ISO, ANSI, CFR: How to Cite Industry Standards and Guidelines
Standards and guidelines are developed to set limits for safety and health issues in specific industries. These can range from those set for child growth to those set for safety precautions surrounding industrial activities or construction. Industries must abide by the standards and guidelines set for them.
For example, the World Health Organization provides guidelines on everything from child nutrition and growth to safety protocols when dealing with immunodeficiency virus. ASIS leads the world in guidelines and education for those in the security industry. The American National Standards Institute (ANSI) provides accreditation to organizations that develop standards for specific industries. This certification attests that procedures meet their essential requirements. The International Organization for Standardization (ISO) develops voluntary international standards and provides common standards among countries.
To ensure that the standards and guidelines are legitimate, we must be able to use the correct sources and correctly cite those sources. This article helps you understand how to cite standards and guidelines using different referencing styles according to specific industry protocols and style guides. It is important that citing these standards and guidelines be thorough so that the reader can refer to them. It also ensures that the reference is legitimate and recognized in the industry.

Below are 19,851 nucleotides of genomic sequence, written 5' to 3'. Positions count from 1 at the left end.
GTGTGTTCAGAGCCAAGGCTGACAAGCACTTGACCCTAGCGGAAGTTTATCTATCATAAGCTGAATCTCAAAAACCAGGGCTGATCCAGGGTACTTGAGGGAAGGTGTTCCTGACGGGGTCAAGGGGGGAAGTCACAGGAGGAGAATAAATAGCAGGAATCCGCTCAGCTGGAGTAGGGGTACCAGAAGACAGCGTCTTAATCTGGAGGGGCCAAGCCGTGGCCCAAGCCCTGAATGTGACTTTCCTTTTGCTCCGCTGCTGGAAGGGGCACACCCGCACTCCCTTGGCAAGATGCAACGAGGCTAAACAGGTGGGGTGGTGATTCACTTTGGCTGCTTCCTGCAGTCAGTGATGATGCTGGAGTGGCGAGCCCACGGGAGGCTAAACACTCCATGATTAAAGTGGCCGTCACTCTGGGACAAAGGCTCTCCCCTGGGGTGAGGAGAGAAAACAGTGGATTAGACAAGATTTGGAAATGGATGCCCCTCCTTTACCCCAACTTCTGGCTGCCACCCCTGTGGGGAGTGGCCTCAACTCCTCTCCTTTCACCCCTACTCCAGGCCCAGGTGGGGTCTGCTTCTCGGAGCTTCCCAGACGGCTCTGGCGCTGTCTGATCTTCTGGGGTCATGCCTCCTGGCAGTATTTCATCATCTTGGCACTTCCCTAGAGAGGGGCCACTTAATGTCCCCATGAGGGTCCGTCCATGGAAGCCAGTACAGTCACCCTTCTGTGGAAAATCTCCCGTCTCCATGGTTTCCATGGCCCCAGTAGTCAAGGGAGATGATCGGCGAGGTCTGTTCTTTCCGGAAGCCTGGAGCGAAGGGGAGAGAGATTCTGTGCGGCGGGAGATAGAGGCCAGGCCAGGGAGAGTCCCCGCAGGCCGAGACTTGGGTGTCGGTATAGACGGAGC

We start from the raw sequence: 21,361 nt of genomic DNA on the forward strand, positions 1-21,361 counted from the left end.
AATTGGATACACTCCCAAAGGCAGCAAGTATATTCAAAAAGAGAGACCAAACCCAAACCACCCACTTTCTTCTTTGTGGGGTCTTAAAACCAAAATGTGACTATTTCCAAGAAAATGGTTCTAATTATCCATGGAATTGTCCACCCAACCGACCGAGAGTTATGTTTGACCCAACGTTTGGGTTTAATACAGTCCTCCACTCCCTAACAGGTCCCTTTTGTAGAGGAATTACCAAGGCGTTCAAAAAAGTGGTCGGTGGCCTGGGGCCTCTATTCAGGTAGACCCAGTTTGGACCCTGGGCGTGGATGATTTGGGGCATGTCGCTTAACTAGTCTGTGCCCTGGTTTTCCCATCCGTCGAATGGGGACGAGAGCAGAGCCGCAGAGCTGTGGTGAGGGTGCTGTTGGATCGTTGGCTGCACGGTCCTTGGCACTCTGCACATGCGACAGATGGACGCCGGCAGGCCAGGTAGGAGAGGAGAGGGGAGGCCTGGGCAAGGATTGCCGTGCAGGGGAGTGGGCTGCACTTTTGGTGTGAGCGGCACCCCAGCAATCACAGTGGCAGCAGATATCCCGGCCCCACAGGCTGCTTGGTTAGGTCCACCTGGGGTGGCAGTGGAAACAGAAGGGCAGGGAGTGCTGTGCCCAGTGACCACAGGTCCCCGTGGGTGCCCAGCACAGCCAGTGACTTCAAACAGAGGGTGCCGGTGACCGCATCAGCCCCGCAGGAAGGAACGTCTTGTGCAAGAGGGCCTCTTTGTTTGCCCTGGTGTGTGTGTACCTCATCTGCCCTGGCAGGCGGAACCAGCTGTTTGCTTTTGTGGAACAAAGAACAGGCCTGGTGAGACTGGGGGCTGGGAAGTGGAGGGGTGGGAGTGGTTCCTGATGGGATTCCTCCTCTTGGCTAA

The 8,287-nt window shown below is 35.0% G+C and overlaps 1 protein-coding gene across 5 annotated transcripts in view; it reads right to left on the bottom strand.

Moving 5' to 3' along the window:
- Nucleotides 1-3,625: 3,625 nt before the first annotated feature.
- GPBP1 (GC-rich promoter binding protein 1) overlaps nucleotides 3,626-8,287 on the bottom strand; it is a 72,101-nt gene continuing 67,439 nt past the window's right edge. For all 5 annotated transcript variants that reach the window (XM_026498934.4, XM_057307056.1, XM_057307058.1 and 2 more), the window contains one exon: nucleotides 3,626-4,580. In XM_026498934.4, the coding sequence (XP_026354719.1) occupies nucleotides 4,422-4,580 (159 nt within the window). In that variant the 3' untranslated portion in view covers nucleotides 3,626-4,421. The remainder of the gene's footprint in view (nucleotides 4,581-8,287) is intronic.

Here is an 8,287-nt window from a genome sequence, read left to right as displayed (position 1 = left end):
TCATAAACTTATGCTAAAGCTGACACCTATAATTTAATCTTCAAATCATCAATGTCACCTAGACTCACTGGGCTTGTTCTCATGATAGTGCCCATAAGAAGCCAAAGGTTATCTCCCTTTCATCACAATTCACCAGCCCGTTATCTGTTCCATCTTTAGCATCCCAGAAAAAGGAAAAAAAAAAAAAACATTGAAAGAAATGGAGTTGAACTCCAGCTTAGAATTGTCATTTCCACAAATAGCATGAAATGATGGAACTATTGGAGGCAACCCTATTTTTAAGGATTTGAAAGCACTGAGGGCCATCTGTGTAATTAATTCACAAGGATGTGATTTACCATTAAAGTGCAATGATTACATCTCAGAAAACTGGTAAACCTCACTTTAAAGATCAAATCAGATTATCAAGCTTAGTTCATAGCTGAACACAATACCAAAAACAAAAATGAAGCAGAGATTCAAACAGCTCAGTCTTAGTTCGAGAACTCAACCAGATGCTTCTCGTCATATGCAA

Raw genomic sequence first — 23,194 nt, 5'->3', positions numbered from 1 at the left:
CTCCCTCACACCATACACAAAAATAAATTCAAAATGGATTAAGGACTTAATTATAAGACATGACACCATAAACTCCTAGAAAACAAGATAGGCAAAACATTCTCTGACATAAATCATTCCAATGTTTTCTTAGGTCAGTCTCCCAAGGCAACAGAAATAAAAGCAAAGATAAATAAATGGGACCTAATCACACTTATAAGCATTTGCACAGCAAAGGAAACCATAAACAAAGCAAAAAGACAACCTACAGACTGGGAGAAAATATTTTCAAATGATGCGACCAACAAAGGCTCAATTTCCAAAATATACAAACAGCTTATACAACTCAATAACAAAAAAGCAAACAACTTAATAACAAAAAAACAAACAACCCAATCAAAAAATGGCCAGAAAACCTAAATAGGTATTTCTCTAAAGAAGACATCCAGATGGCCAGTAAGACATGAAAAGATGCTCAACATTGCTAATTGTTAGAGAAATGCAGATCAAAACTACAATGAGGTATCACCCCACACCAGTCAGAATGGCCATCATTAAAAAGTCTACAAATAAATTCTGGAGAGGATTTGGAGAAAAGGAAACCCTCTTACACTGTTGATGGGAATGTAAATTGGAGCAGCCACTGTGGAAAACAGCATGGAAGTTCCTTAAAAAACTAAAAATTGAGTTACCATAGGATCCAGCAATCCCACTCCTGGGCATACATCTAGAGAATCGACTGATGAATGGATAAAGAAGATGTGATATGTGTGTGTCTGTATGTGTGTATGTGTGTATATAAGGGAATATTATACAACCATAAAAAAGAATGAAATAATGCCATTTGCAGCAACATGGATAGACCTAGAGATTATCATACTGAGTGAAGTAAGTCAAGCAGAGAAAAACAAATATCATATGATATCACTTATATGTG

Examples from Style Manuals
As mentioned, citing industry standards and guidelines usually depends on the specific style manual being used; however, there are some exceptions. For example, the Institute of Electrical and Electronics Engineers (IEEE) has its own style manual. It refers to the Chicago Manual of Style (CMOS) for basic grammar and punctuation; however, it has its own protocols for citing industry standards.
In-text citation:  Title of Standard, Standard number, date. For example,
Reference:  IEEE Criteria for Class IE Electric Systems, IEEE Standard 308, 1969.
Another exception is the Code of Federal Regulations (CFR). CFR follows legal style protocols.
In-text citation: (Designation of Uses for the Establishment of Water Quality Standards, 2015)
Reference: Designation of Uses for the Establishment of Water Quality Standards, 40 C.F.R. § 131.10 (2015).
Note that the in-text citation uses the publication name and date; the reference adds the publisher as C.F.R. with the section number and date in parentheses. It does not use the Office of the Federal Register as the publisher.
The reference string is as follows:
Base Designation / Edition -Version / Title / Publisher/ Publisher City / Publisher State, Province / Publication Year/ DOI / Publisher Website.
Styles guides such as the American Psychological Association (APA) might have different protocols for citing standards and guides. Some are listed below.
CMOS Style for Citations
Treats published standards as books. If published in a journal, it is treated as a journal article.